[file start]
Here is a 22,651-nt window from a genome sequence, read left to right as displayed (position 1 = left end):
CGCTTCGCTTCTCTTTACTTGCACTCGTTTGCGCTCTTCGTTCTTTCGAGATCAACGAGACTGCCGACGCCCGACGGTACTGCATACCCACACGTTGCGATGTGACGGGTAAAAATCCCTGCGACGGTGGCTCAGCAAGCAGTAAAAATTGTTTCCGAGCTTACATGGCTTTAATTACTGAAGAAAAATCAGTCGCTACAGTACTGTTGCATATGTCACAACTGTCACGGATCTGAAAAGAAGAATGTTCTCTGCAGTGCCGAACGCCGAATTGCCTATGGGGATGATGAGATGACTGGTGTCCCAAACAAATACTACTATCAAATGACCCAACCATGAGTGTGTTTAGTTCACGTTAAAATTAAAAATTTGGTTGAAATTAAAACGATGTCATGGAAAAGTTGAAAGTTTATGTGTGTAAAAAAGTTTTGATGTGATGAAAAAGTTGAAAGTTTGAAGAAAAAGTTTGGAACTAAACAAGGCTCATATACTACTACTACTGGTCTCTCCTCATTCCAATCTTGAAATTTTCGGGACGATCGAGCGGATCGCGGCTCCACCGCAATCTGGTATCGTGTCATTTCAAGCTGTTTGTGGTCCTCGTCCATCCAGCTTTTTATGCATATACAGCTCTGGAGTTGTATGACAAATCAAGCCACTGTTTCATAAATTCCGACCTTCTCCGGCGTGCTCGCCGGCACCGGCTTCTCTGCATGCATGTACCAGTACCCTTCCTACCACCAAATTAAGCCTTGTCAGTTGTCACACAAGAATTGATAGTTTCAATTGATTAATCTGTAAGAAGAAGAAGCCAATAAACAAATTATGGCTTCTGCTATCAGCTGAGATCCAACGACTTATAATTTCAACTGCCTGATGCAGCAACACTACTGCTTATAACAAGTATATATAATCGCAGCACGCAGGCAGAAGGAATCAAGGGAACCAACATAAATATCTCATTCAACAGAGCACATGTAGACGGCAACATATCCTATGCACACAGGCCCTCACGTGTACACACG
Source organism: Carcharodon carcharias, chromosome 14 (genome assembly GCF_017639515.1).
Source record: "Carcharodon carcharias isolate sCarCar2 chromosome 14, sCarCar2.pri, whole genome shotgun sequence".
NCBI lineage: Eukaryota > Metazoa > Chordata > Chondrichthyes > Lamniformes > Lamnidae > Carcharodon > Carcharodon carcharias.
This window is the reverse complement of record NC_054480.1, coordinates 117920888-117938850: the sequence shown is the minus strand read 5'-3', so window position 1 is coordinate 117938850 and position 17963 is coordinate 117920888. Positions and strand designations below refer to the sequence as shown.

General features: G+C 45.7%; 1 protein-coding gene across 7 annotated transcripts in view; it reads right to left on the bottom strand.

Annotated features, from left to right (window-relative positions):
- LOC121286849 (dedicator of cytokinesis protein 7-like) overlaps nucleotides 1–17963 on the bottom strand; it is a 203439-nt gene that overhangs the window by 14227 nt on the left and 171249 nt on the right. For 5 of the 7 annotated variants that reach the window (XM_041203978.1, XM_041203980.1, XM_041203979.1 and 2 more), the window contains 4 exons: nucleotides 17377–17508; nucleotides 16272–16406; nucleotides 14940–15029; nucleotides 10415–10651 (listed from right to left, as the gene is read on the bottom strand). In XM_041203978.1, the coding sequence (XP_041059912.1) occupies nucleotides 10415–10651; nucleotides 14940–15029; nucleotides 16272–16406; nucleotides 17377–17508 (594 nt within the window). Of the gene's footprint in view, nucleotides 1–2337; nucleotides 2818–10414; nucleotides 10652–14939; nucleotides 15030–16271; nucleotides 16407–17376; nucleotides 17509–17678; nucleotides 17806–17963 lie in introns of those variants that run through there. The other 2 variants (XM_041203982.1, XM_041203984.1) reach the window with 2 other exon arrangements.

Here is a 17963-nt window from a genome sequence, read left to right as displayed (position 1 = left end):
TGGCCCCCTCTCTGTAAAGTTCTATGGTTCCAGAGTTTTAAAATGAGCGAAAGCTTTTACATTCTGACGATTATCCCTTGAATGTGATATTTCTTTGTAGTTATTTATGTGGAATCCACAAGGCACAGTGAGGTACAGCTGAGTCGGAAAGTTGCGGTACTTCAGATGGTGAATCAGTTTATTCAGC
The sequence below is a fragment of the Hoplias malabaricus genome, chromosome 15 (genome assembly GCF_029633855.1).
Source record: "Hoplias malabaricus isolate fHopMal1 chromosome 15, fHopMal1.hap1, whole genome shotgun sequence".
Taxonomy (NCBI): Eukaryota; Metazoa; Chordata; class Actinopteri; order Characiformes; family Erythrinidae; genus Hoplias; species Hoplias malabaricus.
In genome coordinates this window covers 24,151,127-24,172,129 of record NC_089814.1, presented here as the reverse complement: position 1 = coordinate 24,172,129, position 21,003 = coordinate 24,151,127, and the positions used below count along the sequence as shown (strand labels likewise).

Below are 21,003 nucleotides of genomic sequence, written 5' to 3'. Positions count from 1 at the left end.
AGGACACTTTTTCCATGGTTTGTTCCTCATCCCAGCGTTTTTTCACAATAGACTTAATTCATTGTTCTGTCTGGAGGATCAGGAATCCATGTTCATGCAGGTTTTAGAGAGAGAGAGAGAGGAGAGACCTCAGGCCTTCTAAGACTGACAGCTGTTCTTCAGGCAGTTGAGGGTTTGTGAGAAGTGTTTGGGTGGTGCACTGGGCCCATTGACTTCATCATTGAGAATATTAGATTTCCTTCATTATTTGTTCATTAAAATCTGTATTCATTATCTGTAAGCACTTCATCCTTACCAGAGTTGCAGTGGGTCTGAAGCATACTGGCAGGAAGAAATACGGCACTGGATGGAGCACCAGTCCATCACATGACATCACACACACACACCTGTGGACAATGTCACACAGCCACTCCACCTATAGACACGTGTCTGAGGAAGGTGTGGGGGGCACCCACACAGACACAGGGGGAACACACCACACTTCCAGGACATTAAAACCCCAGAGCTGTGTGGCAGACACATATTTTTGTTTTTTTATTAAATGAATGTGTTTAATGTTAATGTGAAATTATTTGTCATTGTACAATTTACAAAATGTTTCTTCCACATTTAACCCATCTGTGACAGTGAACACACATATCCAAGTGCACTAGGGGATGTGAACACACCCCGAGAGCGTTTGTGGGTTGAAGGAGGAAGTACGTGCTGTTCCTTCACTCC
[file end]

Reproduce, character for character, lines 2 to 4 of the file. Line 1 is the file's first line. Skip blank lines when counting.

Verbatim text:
CGCTTCGCTTCTCTTTACTTGCACTCGTTTGCGCTCTTCGTTCTTTCGAGATCAACGAGACTGCCGACGCCCGACGGTACTGCATACCCACACGTTGCGATGTGACGGGTAAAAATCCCTGCGACGGTGGCTCAGCAAGCAGTAAAAATTGTTTCCGAGCTTACATGGCTTTAATTACTGAAGAAAAATCAGTCGCTACAGTACTGTTGCATATGTCACAACTGTCACGGATCTGAAAAGAAGAATGTTCTCTGCAGTGCCGAACGCCGAATTGCCTATGGGGATGATGAGATGACTGGTGTCCCAAACAAATACTACTATCAAATGACCCAACCATGAGTGTGTTTAGTTCACGTTAAAATTAAAAATTTGGTTGAAATTAAAACGATGTCATGGAAAAGTTGAAAGTTTATGTGTGTAAAAAAGTTTTGATGTGATGAAAAAGTTGAAAGTTTGAAGAAAAAGTTTGGAACTAAACAAGGCTCATATACTACTACTACTGGTCTCTCCTCATTCCAATCTTGAAATTTTCGGGACGATCGAGCGGATCGCGGCTCCACCGCAATCTGGTATCGTGTCATTTCAAGCTGTTTGTGGTCCTCGTCCATCCAGCTTTTTATGCATATACAGCTCTGGAGTTGTATGACAAATCAAGCCACTGTTTCATAAATTCCGACCTTCTCCGGCGTGCTCGCCGGCACCGGCTTCTCTGCATGCATGTACCAGTACCCTTCCTACCACCAAATTAAGCCTTGTCAGTTGTCACACAAGAATTGATAGTTTCAATTGATTAATCTGTAAGAAGAAGAAGCCAATAAACAAATTATGGCTTCTGCTATCAGCTGAGATCCAACGACTTATAATTTCAACTGCCTGATGCAGCAACACTACTGCTTATAACAAGTATATATAATCGCAGCACGCAGGCAGAAGGAATCAAGGGAACCAACATAAATATCTCATTCAACAGAGCACATGTAGACGGCAACATATCCTATGCACACAGGCCCTCACGTGTACACACG
Source organism: Carcharodon carcharias, chromosome 14 (genome assembly GCF_017639515.1).
Source record: "Carcharodon carcharias isolate sCarCar2 chromosome 14, sCarCar2.pri, whole genome shotgun sequence".